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FranzDiCoccio

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I'm looking at an Italian high-school physics textbook. The subject is uncertainty propagation, and the target is 9th grade students. The book is allegedly by J.S. Walker, but I'm not sure how much it was "redacted" by the Italian editor.

I am a little puzzled by two rules that are stated in the book. I'd like to have your insight.

So, as I mention, the subject is uncertainty propagation. Nothing very complex. No sums in quadrature for errors, just the "worst cases" (the "provisional rules" in J.R. Taylor's book).

The two rules puzzling me are

- Repeated measures of the same quantity

- Measured quantity times an exact number

The uncertainty of each single measure is taken to be the smallest difference that the instrument can measure (this is referred to as sensitivity of the instrument). So, for instance, 1 mm if the instrument is a pocket metric ruler.

Of course the best estimate for the measure is the mean of the measured values. However, the book gives a simplified rule for the uncertainty of the mean. The authors of the book probably thought that the standard deviation is too complex for student this age, and suggests that an estimate for the uncertainty in the measurements is what it calls "half-dispersion": that is half the difference between the largest and the smallest measure. This is a rough estimate, but it makes sense. There is a catch though. If the half-dispersion turns out to be less than the uncertainty in the measured quantities, the uncertainty for the mean is not the half-dispersion, but the sensitivity of the instrument.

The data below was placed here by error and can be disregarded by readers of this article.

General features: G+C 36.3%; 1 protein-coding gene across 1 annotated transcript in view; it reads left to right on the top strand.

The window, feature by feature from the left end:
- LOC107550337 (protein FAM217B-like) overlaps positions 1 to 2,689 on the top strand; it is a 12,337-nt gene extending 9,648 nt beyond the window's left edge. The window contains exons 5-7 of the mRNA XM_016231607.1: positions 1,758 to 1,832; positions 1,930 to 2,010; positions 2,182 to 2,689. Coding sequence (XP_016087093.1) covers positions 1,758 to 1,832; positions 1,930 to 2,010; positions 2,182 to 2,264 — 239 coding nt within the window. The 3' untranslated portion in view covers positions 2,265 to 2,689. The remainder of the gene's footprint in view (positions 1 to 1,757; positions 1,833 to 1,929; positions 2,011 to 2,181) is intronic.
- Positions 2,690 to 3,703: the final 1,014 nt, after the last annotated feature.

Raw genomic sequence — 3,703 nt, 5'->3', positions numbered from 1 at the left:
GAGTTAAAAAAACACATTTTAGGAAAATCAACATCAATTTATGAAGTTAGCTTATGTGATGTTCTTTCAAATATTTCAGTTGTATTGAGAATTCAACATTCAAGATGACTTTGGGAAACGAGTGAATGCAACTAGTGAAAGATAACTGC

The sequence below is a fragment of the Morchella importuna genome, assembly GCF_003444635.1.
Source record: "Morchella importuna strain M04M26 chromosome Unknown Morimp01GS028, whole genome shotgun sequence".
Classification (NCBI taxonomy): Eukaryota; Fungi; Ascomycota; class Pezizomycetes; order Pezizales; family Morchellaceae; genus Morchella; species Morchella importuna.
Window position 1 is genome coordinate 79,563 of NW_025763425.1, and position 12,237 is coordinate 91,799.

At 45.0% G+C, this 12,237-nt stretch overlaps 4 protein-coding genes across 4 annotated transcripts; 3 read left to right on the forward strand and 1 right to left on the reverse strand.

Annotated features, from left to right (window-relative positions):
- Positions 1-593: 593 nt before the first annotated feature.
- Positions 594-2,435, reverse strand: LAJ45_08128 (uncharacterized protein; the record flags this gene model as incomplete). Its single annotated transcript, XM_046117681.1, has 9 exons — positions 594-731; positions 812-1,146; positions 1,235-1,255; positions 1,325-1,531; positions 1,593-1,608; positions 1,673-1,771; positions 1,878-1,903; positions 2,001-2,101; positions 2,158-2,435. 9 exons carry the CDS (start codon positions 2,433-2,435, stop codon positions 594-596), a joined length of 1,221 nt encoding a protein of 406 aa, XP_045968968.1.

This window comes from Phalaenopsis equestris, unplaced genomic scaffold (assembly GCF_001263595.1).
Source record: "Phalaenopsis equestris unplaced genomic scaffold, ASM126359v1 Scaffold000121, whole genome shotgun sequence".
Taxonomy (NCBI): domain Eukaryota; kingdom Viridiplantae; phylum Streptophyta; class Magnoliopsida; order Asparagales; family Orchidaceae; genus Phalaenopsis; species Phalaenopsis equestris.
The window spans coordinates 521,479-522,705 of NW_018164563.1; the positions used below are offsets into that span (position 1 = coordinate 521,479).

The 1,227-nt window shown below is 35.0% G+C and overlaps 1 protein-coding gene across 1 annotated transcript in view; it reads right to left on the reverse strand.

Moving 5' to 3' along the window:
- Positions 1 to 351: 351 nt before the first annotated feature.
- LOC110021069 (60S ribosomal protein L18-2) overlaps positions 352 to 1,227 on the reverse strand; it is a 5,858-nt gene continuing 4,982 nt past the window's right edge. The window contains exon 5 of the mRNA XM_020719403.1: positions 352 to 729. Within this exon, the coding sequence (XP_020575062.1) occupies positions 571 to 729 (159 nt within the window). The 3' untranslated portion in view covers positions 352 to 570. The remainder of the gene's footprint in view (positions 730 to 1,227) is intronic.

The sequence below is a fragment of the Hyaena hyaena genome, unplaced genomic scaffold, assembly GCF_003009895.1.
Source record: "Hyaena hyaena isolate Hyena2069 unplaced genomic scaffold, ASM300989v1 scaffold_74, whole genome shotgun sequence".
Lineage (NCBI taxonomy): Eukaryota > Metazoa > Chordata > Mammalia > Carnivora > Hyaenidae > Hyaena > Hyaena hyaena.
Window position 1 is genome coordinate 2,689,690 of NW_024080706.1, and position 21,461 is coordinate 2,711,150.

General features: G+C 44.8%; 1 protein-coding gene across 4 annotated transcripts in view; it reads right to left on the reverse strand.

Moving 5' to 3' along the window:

I guess that this is to avoid a zero uncertainty when all the repeated measurements are the same...

Not pretty but it makes more or less sense.

Case 2. If a quantity is obtained by multiplying a measured quantity times an exact number "a", the uncertainty is said to be "a" times the uncertainty on the original measure. Again, this makes sense. If "a" is an integer, this is a generalization of the "simple" rule for sums of measured quantities.

Again, there is a catch: the uncertainty cannot be less than the sensitivity of the instrument used for the original measure.

This sounds strange to me. It kind of defeats one practical use of multiplying a measure times a constant.

I'm thinking e.g. of measuring the thickness of a sheet of paper by measuring the thickness of a stack of N (identical) sheets, and dividing by N.

In this case the uncertainty would be much larger than it reasonably is. Like if I have a thousand sheets 0.01 mm thick, I'd measure 1 cm for the total thickness, perhaps with an uncertainty of 1 mm (pocket ruler). The measure would be 0.01 mm, but its uncertainty would still be 1mm, i.e. 100 times larger.

Not a very precise measure.

Probably the point is that in this case one is not measuring the thickness of an individual object, but the thickness of the "average sheeet".

Can someone give me some more insight on these "catches" (if there is some)?

Thanks